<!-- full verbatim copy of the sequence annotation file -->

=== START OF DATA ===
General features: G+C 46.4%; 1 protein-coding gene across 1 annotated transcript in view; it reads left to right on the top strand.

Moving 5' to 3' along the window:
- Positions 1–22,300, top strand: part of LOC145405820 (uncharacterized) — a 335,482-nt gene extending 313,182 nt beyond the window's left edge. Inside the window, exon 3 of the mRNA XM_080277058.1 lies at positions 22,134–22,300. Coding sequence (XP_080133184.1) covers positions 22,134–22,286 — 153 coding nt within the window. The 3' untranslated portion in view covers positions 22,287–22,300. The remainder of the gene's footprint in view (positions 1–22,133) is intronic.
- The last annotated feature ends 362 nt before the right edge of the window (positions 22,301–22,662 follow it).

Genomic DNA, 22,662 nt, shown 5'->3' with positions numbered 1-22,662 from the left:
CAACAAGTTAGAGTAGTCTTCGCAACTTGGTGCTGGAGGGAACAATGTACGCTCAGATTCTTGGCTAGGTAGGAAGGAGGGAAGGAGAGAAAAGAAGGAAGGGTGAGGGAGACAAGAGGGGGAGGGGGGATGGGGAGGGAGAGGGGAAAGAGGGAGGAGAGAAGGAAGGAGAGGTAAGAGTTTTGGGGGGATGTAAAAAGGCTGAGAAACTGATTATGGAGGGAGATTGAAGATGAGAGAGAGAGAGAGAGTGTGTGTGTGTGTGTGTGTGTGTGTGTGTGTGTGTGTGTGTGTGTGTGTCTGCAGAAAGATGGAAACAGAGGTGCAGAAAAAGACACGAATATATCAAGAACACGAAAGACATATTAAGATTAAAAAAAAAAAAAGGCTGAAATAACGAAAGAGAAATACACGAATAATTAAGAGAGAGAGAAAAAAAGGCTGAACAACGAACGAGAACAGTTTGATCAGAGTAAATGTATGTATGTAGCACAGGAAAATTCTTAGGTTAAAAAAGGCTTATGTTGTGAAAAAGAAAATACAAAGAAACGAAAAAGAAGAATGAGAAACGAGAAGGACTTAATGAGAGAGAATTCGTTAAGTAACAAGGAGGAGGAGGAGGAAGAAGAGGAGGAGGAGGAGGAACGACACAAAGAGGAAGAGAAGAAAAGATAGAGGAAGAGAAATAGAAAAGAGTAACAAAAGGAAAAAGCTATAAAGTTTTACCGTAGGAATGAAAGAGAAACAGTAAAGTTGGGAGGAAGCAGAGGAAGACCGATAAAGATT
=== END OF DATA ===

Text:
General features: G+C 46.4%; 1 protein-coding gene across 1 annotated transcript in view; it reads left to right on the top strand.

Moving 5' to 3' along the window:
- Positions 1–22,300, top strand: part of LOC145405820 (uncharacterized) — a 335,482-nt gene extending 313,182 nt beyond the window's left edge. Inside the window, exon 3 of the mRNA XM_080277058.1 lies at positions 22,134–22,300. Coding sequence (XP_080133184.1) covers positions 22,134–22,286 — 153 coding nt within the window. The 3' untranslated portion in view covers positions 22,287–22,300. The remainder of the gene's footprint in view (positions 1–22,133) is intronic.
- The last annotated feature ends 362 nt before the right edge of the window (positions 22,301–22,662 follow it).

Genomic DNA, 22,662 nt, shown 5'->3' with positions numbered 1-22,662 from the left:
CAACAAGTTAGAGTAGTCTTCGCAACTTGGTGCTGGAGGGAACAATGTACGCTCAGATTCTTGGCTAGGTAGGAAGGAGGGAAGGAGAGAAAAGAAGGAAGGGTGAGGGAGACAAGAGGGGGAGGGGGGATGGGGAGGGAGAGGGGAAAGAGGGAGGAGAGAAGGAAGGAGAGGTAAGAGTTTTGGGGGGATGTAAAAAGGCTGAGAAACTGATTATGGAGGGAGATTGAAGATGAGAGAGAGAGAGAGAGTGTGTGTGTGTGTGTGTGTGTGTGTGTGTGTGTGTGTGTGTGTGTGTGTCTGCAGAAAGATGGAAACAGAGGTGCAGAAAAAGACACGAATATATCAAGAACACGAAAGACATATTAAGATTAAAAAAAAAAAAAGGCTGAAATAACGAAAGAGAAATACACGAATAATTAAGAGAGAGAGAAAAAAAGGCTGAACAACGAACGAGAACAGTTTGATCAGAGTAAATGTATGTATGTAGCACAGGAAAATTCTTAGGTTAAAAAAGGCTTATGTTGTGAAAAAGAAAATACAAAGAAACGAAAAAGAAGAATGAGAAACGAGAAGGACTTAATGAGAGAGAATTCGTTAAGTAACAAGGAGGAGGAGGAGGAAGAAGAGGAGGAGGAGGAGGAACGACACAAAGAGGAAGAGAAGAAAAGATAGAGGAAGAGAAATAGAAAAGAGTAACAAAAGGAAAAAGCTATAAAGTTTTACCGTAGGAATGAAAGAGAAACAGTAAAGTTGGGAGGAAGCAGAGGAAGACCGATAAAGATT